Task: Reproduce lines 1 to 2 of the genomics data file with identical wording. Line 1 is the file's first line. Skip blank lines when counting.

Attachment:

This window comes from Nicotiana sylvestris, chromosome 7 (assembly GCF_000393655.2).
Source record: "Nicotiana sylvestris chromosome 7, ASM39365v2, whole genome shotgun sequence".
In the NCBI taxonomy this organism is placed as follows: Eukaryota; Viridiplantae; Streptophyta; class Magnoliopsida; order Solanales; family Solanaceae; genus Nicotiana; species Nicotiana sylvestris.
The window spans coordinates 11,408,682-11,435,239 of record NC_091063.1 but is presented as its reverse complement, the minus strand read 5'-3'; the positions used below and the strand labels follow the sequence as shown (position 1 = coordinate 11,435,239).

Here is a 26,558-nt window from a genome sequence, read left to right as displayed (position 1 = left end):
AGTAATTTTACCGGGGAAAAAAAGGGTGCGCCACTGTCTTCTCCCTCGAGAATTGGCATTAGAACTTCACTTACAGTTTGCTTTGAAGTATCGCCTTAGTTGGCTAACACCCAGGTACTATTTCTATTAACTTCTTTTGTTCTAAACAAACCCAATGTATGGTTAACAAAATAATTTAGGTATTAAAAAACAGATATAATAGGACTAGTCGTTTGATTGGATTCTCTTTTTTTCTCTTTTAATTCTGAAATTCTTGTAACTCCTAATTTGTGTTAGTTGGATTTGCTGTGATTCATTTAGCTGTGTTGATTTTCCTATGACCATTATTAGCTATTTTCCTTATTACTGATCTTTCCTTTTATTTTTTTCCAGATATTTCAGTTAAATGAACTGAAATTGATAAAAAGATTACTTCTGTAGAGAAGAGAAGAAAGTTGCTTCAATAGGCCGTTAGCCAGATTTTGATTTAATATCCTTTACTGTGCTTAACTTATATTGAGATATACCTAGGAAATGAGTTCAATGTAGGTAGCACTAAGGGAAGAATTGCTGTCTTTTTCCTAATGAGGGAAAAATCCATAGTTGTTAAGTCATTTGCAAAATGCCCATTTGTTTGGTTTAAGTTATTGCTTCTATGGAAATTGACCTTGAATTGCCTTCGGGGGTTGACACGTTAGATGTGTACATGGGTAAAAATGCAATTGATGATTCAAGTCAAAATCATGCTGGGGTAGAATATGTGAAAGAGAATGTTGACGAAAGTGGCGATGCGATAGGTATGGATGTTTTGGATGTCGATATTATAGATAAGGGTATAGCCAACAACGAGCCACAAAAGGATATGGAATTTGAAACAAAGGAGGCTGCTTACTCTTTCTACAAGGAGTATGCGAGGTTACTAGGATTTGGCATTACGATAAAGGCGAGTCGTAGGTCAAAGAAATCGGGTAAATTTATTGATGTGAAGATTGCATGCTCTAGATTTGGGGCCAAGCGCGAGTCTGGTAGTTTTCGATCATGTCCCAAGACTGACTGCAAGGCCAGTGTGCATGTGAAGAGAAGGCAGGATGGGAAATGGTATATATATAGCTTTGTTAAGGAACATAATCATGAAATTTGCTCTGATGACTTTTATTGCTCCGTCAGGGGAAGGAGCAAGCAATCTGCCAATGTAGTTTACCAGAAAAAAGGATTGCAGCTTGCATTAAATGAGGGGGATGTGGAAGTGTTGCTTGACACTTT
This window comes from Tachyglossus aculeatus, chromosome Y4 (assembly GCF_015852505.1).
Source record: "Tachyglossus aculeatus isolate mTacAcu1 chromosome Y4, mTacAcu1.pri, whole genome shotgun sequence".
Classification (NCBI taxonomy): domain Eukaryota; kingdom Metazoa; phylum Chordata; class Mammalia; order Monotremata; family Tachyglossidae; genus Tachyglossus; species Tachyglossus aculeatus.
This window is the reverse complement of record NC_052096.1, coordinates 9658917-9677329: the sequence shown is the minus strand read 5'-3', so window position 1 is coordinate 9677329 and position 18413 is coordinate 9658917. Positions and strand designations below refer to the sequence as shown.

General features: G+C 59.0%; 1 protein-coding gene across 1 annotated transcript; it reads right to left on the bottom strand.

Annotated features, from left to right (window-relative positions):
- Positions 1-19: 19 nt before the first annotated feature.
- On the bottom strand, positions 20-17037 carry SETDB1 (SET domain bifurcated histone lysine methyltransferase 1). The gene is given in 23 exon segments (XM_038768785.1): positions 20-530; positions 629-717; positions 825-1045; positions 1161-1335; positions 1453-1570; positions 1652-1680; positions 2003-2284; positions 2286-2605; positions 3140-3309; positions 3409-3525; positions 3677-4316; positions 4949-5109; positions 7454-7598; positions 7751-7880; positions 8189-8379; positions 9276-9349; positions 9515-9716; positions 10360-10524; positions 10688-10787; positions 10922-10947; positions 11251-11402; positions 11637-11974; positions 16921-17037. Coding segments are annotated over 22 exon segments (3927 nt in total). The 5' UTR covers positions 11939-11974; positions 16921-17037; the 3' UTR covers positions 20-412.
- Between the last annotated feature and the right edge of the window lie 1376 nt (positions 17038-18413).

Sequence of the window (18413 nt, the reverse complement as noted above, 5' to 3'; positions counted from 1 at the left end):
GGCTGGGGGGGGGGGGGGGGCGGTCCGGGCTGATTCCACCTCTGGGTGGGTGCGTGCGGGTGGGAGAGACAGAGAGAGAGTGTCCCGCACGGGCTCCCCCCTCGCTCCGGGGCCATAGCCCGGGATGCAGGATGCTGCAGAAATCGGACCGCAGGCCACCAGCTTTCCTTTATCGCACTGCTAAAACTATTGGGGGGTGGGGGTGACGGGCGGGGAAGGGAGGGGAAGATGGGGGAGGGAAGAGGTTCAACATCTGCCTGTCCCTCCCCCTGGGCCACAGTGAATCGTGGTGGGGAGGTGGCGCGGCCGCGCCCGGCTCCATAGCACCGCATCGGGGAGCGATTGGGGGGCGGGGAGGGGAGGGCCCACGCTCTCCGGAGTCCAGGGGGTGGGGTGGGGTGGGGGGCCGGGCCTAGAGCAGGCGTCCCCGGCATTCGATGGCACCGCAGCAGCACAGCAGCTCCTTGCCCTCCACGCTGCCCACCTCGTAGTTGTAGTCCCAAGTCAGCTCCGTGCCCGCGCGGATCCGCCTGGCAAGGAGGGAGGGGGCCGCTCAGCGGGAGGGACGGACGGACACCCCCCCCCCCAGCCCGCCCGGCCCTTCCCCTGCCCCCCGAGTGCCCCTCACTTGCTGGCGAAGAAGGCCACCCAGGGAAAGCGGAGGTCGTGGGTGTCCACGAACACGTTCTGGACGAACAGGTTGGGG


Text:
This window comes from Nicotiana sylvestris, chromosome 7 (assembly GCF_000393655.2).
Source record: "Nicotiana sylvestris chromosome 7, ASM39365v2, whole genome shotgun sequence".